Hardly a ripple in China over JPMorgan

Prevailing attitude to US investigation is hiring ‘princelings’ to gain influence happens all the time

A man walks past JPMorgan Chase’s international headquarters on Park Avenue in New York. The news that JPMorgan Chase is being investigated by the US Securities and Exchange Commission over its hiring policy in China has not been widely reported in China. Photograph: Reuters/Andrew Burton

A man walks past JPMorgan Chase’s international headquarters on Park Avenue in New York. The news that JPMorgan Chase is being investigated by the US Securities and Exchange Commission over its hiring policy in China has not been widely reported in China. Photograph: Reuters/Andrew Burton

Mon, Aug 19, 2013, 01:00

Reports that US authorities have opened an investigation into whether JPMorgan Chase hired the children of powerful Chinese officials to help it win business in China is the latest episode of increased scrutiny of family connections in the country.

Investment banks have always had to work with the children of China’s political elite as it is a surefire way of gaining influence within the often arcane political structure of China.

However, the situation has supposedly changed since Xi Jinping took over the reins, promising to crack down on cronyism and nepotism.

JPMorgan reportedly hired Tang Xiaoning, the son of Tang Shuangning, who headed up the credit management division of the Peoples Bank of China and is now the chairman of the China Everbright Group, a state-controlled financial group.

After the son joined JPMorgan, the bank secured several important assignments from Everbright, including advising one of its units on an Initial Public Offering.

‘Princelings’
The children of senior leaders, known as “princelings”, have huge power and privilege in China, and have worked to help build relationships between overseas firms and Chinese decision-makers.

Relationships and personal connections play a vital role in business decisions, and the princelings have been particularly successful in their association with private equity funds.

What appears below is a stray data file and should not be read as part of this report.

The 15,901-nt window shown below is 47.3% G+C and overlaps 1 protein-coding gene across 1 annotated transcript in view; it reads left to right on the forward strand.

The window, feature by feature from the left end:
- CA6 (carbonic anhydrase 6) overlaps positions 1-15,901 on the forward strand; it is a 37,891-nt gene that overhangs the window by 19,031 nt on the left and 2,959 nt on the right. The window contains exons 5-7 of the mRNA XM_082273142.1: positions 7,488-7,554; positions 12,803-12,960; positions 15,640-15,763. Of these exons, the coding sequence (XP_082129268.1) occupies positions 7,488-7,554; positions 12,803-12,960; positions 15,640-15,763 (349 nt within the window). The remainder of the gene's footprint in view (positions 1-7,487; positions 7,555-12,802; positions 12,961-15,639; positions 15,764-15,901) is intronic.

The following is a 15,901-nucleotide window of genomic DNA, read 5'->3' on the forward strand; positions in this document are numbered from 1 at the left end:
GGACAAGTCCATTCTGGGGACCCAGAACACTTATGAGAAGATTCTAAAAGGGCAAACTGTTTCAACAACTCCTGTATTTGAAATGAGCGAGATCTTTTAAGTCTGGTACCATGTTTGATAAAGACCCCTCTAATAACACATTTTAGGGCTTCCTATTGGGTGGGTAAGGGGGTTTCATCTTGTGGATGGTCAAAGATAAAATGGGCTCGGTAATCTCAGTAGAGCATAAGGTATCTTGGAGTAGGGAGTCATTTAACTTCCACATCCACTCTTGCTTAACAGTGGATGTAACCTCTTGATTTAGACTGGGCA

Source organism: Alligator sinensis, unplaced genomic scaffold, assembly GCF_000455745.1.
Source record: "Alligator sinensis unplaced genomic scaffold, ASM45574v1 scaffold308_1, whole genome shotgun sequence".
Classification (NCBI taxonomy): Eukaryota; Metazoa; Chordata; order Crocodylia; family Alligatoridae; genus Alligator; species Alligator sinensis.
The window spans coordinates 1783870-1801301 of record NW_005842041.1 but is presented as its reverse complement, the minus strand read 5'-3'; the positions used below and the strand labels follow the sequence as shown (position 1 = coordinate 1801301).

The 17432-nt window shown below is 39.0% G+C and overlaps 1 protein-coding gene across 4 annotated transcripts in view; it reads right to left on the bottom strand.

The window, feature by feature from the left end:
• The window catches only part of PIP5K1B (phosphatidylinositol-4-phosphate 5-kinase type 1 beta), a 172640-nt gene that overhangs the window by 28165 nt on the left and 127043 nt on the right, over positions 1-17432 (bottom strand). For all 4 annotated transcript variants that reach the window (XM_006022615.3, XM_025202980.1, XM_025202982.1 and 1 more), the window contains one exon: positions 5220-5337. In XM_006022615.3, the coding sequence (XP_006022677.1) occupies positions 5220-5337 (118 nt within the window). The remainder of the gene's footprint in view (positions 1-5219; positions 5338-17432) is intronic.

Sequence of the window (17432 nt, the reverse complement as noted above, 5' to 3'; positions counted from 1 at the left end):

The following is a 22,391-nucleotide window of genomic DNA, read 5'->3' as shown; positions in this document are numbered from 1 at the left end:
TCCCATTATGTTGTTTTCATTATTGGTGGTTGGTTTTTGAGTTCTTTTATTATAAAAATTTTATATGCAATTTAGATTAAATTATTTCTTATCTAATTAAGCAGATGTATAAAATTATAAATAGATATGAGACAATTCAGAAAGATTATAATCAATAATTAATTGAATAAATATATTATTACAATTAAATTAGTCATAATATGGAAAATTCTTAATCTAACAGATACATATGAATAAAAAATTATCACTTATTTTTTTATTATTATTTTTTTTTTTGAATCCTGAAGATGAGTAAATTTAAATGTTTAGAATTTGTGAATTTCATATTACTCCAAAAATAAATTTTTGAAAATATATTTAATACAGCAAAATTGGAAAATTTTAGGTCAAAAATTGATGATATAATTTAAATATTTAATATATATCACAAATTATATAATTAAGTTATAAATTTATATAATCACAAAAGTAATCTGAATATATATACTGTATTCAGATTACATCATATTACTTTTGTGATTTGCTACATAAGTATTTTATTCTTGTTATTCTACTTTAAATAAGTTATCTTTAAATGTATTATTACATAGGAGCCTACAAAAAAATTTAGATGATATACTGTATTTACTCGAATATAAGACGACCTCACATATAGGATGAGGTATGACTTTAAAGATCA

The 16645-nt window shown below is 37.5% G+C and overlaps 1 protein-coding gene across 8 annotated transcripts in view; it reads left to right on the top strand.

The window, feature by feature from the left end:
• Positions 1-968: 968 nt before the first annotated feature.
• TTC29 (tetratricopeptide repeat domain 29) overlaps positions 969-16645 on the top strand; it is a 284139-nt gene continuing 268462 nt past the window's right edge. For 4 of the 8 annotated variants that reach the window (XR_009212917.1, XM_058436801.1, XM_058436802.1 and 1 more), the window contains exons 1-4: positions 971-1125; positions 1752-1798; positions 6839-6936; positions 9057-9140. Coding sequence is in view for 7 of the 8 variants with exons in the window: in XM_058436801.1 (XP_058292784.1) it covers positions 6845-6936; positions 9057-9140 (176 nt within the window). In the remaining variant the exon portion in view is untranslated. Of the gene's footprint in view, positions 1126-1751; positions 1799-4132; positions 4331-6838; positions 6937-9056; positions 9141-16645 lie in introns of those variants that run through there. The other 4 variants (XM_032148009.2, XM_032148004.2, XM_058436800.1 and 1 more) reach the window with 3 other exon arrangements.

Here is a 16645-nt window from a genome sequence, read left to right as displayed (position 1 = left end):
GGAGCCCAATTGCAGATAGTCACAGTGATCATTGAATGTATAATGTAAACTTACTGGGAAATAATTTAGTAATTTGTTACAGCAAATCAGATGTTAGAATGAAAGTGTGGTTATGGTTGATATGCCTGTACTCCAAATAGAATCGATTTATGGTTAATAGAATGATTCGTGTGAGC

Many of the offspring of influential leaders have been able to use their leverage to amass vast sums of money, especially during the heyday of the large-scale IPOs in China a decade ago. Former Communist Party boss in Chongqing Bo Xilai was ousted in China’s biggest political scandal in two decades last year, following his wife Gu Kailai’s conviction for the murder of a British businessman, Neil Heywood.

His trial is due to begin on Thursday in Jinan, capital of Shandong province.

He is accused of “grave violations of party discipline” and has been expelled from the ranks of the Communist Party.

However, Bo is the son of a legendary early leader of the Communist Party, Bo Yibo.

Despite his downfall, he remains popular with some elements in the party and he is thought unlikely to face the death penalty because of his lingering influence.

And even though both Bo and his wife are in prison, in recent weeks it was revealed that their son, Bo Guagua, would attend the elite Columbia Law School, which costs more than €60,000 a year.

Last year, The New York Times examined the business dealings of former premier Wen Jiabao’s only son, Wen Yunsong, who is also known by his English name Winston Wen. He has been involved in numerous start-ups with state-owned firms such as China Mobile.

The news that JPMorgan Chase is being investigated by the US Securities and Exchange Commission over its hiring policy in China has not been widely reported in China. However, the prevailing attitude is that this happens all the time.

The SEC was careful to say there had been no suggestion that the employees hired by the bank were unqualified, and said JPMorgan, although under investigation, had not been accused of any wrongdoing.